The Average Unit Value of Imports from China Is Falling in 2005. In 2004, the average unit value of U.S. men's and boys' cotton and man-made fiber shirts, not knit, from China was US$84.66 per dozen. In the first three months of 2005, the average unit value of those imports fell to US$64.75 per dozen, compared to US$89.62 for “rest of world” imports.

SUMMARY OF THE REASONS AND JUSTIFICATIONS FOR U.S. REQUEST FOR CONSULTATIONS WITH CHINA PURSUANT TO PARAGRAPH 242 OF THE REPORT OF THE WORKING PARTY ON THE ACCESSION OF CHINA TO THE WORLD TRADE ORGANIZATION

Man-Made Fiber Knit Shirts and Blouses

Category 638/639

The United States believes that imports of Chinese origin man-made fiber knit shirts Start Printed Page 30932and blouses are, due to a threat of market disruption, threatening to impede the orderly development of trade in these products. This finding supports a request for consultations with the Government of the People's Republic of China under Paragraph 242 of the Report of the Working Party on the Accession of China to the World Trade Organization (“Paragraph 242”). The following facts, and others contained in this Statement, support this belief:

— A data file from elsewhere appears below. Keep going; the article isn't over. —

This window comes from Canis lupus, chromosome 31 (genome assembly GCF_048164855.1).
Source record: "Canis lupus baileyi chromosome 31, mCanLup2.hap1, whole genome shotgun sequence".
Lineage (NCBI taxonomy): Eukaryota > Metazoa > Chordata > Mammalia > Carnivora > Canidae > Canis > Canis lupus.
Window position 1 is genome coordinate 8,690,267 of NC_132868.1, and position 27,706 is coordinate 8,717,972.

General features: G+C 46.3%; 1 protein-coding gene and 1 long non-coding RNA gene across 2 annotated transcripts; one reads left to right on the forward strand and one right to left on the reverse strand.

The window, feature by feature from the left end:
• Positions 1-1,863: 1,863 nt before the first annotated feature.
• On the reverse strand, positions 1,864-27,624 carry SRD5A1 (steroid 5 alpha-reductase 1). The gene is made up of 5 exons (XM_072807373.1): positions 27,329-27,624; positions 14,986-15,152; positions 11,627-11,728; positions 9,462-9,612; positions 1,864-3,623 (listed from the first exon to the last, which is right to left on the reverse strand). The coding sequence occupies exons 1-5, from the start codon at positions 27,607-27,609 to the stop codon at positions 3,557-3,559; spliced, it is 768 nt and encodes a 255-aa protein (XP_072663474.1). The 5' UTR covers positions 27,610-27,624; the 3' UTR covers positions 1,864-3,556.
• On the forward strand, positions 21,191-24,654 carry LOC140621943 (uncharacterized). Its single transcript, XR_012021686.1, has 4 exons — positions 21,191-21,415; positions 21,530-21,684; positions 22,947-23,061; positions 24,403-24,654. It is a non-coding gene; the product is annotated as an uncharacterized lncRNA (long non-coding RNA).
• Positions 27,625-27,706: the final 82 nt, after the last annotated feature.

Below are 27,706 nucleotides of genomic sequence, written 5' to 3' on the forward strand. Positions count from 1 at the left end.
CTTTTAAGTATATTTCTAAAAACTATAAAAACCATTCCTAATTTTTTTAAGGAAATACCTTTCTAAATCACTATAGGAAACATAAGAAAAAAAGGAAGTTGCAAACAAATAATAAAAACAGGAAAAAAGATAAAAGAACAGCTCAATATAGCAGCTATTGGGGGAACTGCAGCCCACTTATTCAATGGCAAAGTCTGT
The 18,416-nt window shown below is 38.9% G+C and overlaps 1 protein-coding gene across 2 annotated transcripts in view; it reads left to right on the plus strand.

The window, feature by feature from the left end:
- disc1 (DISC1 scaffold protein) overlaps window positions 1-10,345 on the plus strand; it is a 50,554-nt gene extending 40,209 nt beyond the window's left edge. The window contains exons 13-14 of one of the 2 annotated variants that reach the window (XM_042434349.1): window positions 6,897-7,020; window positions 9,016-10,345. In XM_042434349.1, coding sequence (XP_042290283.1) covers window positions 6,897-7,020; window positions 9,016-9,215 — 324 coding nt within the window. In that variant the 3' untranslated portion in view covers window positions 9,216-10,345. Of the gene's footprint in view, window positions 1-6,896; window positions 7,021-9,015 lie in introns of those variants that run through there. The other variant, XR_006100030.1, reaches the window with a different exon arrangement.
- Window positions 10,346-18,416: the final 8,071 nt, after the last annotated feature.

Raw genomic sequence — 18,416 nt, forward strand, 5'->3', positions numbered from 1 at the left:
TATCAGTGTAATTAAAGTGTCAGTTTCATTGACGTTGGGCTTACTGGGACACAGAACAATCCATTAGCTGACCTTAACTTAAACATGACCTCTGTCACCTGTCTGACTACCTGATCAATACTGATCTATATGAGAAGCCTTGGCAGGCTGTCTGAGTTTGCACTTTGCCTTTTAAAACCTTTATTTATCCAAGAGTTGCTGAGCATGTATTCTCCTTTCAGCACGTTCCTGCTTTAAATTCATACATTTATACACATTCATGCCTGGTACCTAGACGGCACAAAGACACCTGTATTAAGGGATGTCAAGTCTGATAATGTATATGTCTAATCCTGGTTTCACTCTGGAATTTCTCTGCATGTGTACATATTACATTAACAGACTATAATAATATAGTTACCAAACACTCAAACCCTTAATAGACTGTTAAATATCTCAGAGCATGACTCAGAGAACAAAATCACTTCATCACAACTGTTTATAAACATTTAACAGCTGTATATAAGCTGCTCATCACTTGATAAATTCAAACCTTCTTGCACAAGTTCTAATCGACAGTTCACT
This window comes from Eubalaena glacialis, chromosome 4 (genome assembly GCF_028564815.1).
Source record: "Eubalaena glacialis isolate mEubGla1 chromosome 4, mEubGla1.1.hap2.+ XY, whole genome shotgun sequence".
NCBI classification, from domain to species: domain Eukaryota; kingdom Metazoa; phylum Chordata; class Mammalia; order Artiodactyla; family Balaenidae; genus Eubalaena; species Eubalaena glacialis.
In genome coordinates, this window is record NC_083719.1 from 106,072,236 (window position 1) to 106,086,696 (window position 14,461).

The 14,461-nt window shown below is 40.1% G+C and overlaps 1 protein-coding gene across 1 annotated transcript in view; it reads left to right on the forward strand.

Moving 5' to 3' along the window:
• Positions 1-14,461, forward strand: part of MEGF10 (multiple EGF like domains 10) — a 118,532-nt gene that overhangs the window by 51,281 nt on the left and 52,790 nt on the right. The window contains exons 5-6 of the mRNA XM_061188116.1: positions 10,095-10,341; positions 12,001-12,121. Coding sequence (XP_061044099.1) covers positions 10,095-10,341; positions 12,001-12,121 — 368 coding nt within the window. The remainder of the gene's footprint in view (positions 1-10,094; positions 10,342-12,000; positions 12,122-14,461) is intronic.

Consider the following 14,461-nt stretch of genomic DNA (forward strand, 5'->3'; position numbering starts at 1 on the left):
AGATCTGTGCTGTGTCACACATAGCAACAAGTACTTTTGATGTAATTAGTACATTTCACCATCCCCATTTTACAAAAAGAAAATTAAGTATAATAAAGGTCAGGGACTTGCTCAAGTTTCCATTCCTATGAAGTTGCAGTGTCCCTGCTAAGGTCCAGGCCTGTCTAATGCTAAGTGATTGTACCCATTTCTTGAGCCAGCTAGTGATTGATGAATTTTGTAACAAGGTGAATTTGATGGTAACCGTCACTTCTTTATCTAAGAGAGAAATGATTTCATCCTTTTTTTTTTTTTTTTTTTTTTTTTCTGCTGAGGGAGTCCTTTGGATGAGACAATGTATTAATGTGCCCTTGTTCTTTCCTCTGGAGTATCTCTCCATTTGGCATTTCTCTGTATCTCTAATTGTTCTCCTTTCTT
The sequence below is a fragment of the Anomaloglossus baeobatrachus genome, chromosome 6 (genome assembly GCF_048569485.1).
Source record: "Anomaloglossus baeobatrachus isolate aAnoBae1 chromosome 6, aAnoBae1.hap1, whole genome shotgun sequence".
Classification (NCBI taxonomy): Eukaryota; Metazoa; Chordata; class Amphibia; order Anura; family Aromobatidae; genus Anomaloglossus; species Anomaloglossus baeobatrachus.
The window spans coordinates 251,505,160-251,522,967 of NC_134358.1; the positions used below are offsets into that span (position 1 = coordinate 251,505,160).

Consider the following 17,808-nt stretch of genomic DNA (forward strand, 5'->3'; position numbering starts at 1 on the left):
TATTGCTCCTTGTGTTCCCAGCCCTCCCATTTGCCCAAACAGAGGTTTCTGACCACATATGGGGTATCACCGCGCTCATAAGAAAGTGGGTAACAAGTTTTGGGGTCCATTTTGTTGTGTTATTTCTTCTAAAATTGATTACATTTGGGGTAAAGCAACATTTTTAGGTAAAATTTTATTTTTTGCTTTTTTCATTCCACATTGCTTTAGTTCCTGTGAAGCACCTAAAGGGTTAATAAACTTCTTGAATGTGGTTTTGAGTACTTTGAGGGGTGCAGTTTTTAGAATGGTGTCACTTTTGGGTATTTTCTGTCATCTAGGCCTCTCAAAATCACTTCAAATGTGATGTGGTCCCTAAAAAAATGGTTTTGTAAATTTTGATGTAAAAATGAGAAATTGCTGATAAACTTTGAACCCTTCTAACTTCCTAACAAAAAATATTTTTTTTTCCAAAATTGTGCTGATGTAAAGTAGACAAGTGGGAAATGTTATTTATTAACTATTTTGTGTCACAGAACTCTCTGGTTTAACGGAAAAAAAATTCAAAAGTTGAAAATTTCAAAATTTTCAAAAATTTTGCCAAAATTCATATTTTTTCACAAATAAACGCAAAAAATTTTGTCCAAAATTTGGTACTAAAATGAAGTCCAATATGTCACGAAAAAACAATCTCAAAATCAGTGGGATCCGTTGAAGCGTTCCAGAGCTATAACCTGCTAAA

U.S. Imports from China Are Increasing Rapidly in Absolute Terms. U.S. imports of man-made fiber knit shirts and blouses from China were 2,924,922 dozens for the entire twelve months of 2004. In the first quarter of 2005, U.S. imports from China were 2,751,180 dozens, an increase of 328 percent from the first quarter of 2004, and a level of 94 percent of total calendar year 2004 imports from China.